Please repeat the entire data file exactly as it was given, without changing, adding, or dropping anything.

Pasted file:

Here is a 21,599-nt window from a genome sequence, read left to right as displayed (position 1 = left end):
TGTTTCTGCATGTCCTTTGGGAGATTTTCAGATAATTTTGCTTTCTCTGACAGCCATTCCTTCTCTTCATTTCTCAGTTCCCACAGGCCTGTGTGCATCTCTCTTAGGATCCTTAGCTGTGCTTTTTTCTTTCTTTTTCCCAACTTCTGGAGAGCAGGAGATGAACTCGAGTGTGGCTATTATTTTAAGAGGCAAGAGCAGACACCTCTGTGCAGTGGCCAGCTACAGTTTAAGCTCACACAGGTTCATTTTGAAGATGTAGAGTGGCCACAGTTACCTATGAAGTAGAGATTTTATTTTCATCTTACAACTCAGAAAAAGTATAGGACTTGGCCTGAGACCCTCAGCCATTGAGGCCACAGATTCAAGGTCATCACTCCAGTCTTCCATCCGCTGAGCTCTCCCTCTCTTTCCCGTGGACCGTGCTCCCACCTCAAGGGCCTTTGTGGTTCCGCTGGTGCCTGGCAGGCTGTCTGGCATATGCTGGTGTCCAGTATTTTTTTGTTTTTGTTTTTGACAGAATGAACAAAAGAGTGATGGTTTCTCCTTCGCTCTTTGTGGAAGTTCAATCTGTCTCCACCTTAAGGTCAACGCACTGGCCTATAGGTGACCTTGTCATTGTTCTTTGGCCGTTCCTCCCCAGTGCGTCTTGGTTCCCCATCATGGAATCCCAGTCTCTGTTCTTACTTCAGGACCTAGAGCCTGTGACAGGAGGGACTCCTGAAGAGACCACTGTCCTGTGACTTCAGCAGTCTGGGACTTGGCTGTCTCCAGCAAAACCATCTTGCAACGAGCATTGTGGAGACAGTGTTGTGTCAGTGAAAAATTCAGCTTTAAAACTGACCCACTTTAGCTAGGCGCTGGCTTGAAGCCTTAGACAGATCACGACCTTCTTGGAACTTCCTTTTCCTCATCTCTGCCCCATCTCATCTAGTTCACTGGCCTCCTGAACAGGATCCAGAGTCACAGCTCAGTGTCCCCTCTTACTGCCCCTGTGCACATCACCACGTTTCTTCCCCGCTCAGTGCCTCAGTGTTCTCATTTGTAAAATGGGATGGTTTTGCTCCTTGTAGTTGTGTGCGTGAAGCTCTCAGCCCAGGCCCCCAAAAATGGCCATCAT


Here is a 21,599-nt window from a genome sequence, read left to right as displayed (position 1 = left end):
TGTTTCTGCATGTCCTTTGGGAGATTTTCAGATAATTTTGCTTTCTCTGACAGCCATTCCTTCTCTTCATTTCTCAGTTCCCACAGGCCTGTGTGCATCTCTCTTAGGATCCTTAGCTGTGCTTTTTTCTTTCTTTTTCCCAACTTCTGGAGAGCAGGAGATGAACTCGAGTGTGGCTATTATTTTAAGAGGCAAGAGCAGACACCTCTGTGCAGTGGCCAGCTACAGTTTAAGCTCACACAGGTTCATTTTGAAGATGTAGAGTGGCCACAGTTACCTATGAAGTAGAGATTTTATTTTCATCTTACAACTCAGAAAAAGTATAGGACTTGGCCTGAGACCCTCAGCCATTGAGGCCACAGATTCAAGGTCATCACTCCAGTCTTCCATCCGCTGAGCTCTCCCTCTCTTTCCCGTGGACCGTGCTCCCACCTCAAGGGCCTTTGTGGTTCCGCTGGTGCCTGGCAGGCTGTCTGGCATATGCTGGTGTCCAGTATTTTTTTGTTTTTGTTTTTGACAGAATGAACAAAAGAGTGATGGTTTCTCCTTCGCTCTTTGTGGAAGTTCAATCTGTCTCCACCTTAAGGTCAACGCACTGGCCTATAGGTGACCTTGTCATTGTTCTTTGGCCGTTCCTCCCCAGTGCGTCTTGGTTCCCCATCATGGAATCCCAGTCTCTGTTCTTACTTCAGGACCTAGAGCCTGTGACAGGAGGGACTCCTGAAGAGACCACTGTCCTGTGACTTCAGCAGTCTGGGACTTGGCTGTCTCCAGCAAAACCATCTTGCAACGAGCATTGTGGAGACAGTGTTGTGTCAGTGAAAAATTCAGCTTTAAAACTGACCCACTTTAGCTAGGCGCTGGCTTGAAGCCTTAGACAGATCACGACCTTCTTGGAACTTCCTTTTCCTCATCTCTGCCCCATCTCATCTAGTTCACTGGCCTCCTGAACAGGATCCAGAGTCACAGCTCAGTGTCCCCTCTTACTGCCCCTGTGCACATCACCACGTTTCTTCCCCGCTCAGTGCCTCAGTGTTCTCATTTGTAAAATGGGATGGTTTTGCTCCTTGTAGTTGTGTGCGTGAAGCTCTCAGCCCAGGCCCCCAAAAATGGCCATCAT